Congressman Mike Turner, Co-chairman of the Historic Preservation Caucus, reintroduced the Historic Homeownership Revitalization Act of 2013. Enactment of this legislation would create jobs in the hard hit housing and construction sectors by incentivizing the preservation of our nation’s historic homes and communities. The Historic Homeownership Revitalization Act is supported by all of the major historic preservation groups including the National Trust for Historic Preservation, the National Conference of State Historic Preservation Officers, and Preservation Action.
“Families and communities are strengthened through home ownership. With our real estate sector teetering on the edge of recovery, this legislation would provide a boost to jobs in the housing and construction markets while improving our nation’s historic neighborhoods,” said Turner.
Established by Congress over thirty years ago, the current Historic Preservation Tax Credit (HTC) encourages private investment, spurs economic growth and creates jobs while revitalizing our communities and protecting our nation’s cultural heritage. According to a recent study by the Rutgers University Center for Urban Policy Research, the HTC has helped create 2.2 million jobs, incentivized nearly $100 billion in private investment, and renovated more than 38,000 buildings.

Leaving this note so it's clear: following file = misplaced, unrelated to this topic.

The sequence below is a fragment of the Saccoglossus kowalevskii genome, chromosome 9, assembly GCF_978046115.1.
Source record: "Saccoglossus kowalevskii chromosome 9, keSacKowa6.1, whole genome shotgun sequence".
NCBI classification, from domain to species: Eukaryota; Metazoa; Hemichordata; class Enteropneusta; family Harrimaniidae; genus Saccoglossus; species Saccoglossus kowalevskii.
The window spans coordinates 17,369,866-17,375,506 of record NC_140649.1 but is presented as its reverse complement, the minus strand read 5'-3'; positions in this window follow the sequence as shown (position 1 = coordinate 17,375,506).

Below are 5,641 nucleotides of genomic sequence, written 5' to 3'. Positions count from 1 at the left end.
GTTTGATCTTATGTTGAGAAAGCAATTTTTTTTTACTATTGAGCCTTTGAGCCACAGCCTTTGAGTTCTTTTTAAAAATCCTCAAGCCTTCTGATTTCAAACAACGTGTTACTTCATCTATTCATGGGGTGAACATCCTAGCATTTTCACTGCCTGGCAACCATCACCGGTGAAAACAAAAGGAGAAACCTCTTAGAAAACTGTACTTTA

“Investing in the real estate sector has been part of the fabric of America for generations. Preserving communities and incentivizing economic growth builds on that legacy,” added Turner.
Currently, the HTC is not available to owner-occupied historic housing. The Historic Homeownership Revitalization Act builds upon the success of the HTC and further incentivizes job creation and historic preservation by creating a non-refundable tax credit of up to $60,000 for owners of historic homes that make qualified rehabilitations. To qualify, the taxpayer must make qualified rehabilitation expenditures over a 2-year period that exceed the greater of $5,000 or the taxpayer’s basis in the property, and must use the home as his/her principal residence. The credit is also available for developers who rehabilitate homes and sell them to individuals who use them as their principal residence. Expenditures to enlarge properties are not qualified rehabilitation expenditures.